Take the biggest, ugliest, most outrageous mess you can think of. Double it, twirl it around a couple of times, roll it in some mud, and you still might not be close to the extraordinary saga of the Dallas Cowboys, circa 2020.
Thanks to a crazed concoction of questionable moves, some bad luck and a lot of mind-bending atrocious play, Jerry Jones’ pride and joy has gotten to the midway point of a campaign that began with – yes, I’m serious – Super Bowl aspirations and now makes your regular old dumpster fire look like a flickering birthday cake candle.
On Tuesday, what was already dismal somehow got worse, when quarterback Andy Dalton was ruled out of this weekend’s game after being placed on the reserve/COVID-19 list.
There is nothing funny about the coronavirus, but the Dallas situation – certainly the self-inflicted part – is now laughable to those who strongly dislike the Cowboys’ franchise . Think it can’t get worse? Well steady on there, Cowboy fans.
“After two months to discover what this team can and can’t do, the latest of shortcomings rivals the size of a Dallas-area phone book,” wrote David Moore in the Dallas Morning News. “You remember phone books, don’t you? They were around the last time the Cowboys made it past the second round of the playoffs.”
Did someone say playoffs? The postseason, once seen as being the bare minimum result for the year, is now an absurd concept. Even in the horrifically bad NFC East, a division that has a combined record of 8-22-1 (2-16-1 against non-division opponents) and shows every sign of being potentially won with a losing record, the Cowboys have just a seven percent shot, according to FiveThirtyEight. FOX Bet currently has them at 8-to-1 odds to win the division, trailing both the Eagles (-275) and the Washington Football Team (+400).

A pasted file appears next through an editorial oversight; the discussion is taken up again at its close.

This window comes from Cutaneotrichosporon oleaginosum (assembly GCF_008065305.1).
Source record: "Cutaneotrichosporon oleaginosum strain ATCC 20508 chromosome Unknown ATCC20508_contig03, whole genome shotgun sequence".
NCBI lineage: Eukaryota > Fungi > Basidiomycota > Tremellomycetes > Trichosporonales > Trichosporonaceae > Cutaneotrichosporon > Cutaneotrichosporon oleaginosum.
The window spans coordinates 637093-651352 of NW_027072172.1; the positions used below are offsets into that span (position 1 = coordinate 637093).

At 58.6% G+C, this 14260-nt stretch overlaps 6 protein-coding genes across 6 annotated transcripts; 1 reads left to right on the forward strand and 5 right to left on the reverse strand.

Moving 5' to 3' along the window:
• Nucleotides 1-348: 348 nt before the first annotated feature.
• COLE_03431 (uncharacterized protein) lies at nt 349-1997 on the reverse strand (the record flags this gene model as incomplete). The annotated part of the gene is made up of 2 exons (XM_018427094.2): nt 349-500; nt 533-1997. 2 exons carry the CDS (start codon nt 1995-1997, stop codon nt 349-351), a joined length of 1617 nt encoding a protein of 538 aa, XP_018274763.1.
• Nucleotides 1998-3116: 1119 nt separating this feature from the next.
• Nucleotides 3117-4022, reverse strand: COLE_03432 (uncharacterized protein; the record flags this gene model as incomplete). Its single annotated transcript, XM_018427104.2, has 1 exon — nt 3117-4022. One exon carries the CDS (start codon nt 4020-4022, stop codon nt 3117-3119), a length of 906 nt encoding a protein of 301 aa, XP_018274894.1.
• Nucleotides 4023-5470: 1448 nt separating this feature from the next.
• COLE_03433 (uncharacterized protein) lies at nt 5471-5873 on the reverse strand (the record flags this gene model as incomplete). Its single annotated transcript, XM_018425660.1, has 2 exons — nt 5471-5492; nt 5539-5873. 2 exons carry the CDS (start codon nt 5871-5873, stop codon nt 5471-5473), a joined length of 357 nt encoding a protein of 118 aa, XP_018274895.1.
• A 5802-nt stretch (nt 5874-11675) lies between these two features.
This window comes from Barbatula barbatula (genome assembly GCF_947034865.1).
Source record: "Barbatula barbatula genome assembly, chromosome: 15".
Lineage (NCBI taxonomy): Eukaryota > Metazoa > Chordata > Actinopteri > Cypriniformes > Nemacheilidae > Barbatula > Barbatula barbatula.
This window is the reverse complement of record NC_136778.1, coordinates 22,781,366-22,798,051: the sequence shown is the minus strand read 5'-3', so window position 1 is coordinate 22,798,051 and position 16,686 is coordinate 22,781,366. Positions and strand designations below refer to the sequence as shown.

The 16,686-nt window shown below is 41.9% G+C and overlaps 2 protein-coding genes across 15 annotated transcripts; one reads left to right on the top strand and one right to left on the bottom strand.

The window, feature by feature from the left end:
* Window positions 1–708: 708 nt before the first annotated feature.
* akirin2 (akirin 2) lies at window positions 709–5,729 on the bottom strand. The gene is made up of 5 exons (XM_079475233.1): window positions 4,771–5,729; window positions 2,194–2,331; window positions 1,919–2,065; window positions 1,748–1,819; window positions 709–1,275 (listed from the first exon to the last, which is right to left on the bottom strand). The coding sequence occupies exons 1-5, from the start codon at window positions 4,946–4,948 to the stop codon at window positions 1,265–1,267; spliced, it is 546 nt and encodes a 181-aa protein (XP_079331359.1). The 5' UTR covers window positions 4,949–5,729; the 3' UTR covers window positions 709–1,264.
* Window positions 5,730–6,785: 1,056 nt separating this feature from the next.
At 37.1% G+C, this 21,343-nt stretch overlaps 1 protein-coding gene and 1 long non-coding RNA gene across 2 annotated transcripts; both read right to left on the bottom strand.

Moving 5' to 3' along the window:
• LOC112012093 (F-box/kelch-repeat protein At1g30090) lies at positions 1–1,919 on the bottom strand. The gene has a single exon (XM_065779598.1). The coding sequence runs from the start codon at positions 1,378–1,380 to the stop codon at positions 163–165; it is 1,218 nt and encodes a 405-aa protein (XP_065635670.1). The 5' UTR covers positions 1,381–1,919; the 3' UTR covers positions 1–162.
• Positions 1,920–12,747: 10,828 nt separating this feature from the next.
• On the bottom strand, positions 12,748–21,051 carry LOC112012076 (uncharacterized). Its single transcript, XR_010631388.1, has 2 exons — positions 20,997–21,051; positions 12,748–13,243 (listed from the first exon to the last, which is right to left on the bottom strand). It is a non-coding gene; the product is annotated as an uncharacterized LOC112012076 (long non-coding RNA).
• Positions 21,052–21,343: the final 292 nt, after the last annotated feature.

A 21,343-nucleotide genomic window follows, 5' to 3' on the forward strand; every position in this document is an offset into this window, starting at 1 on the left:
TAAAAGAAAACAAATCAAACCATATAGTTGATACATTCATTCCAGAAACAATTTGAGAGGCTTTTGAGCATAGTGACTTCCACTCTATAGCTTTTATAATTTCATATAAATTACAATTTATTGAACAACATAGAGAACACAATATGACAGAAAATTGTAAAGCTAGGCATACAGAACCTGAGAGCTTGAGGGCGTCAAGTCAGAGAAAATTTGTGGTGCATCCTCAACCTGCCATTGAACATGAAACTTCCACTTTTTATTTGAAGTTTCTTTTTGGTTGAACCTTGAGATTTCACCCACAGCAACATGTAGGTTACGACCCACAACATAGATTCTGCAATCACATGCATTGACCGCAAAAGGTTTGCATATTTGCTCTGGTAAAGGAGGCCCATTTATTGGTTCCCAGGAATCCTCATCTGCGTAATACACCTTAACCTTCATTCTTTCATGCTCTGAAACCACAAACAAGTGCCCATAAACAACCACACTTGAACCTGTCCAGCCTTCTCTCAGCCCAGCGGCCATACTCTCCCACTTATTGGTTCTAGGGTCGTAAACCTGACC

That’s the kind of disrespect you get from the shrewd odds-making minds when you go 2-6 and under-perform so badly that you fail to beat the spread in every single game. And next up, the small matter of the National Football League’s only remaining undefeated team, the 7-0 Pittsburgh Steelers.
The Cowboys will be without Dak Prescott, who is done for the season. Without Dalton, who is required to quarantine. Without last week’s rookie starter Ben DiNucci, whose tenure might be so short-lived that this could be the last time I write his name. There really isn’t any silver-and-blue lining except that when you’re this bad you don’t even need to try to tank.
“Like anything in life, the game of football will teach you humility in every form or fashion you can imagine,” head coach Mike McCarthy said. “To me, it’s just part of the course of the season; it’s part of our challenge. I believe we will be better off because of these hard times.”
Heck of a way to learn a lesson.
Let’s take a little side tour into the self-contained spinoff of the Cowboys’ QB situation. They had Prescott, big, strong and franchise tagged for $31.4 million, watched him rack up record numbers that counted for little because the defense struggled mightily, then saw him fall victim to that sickening compound ankle injury.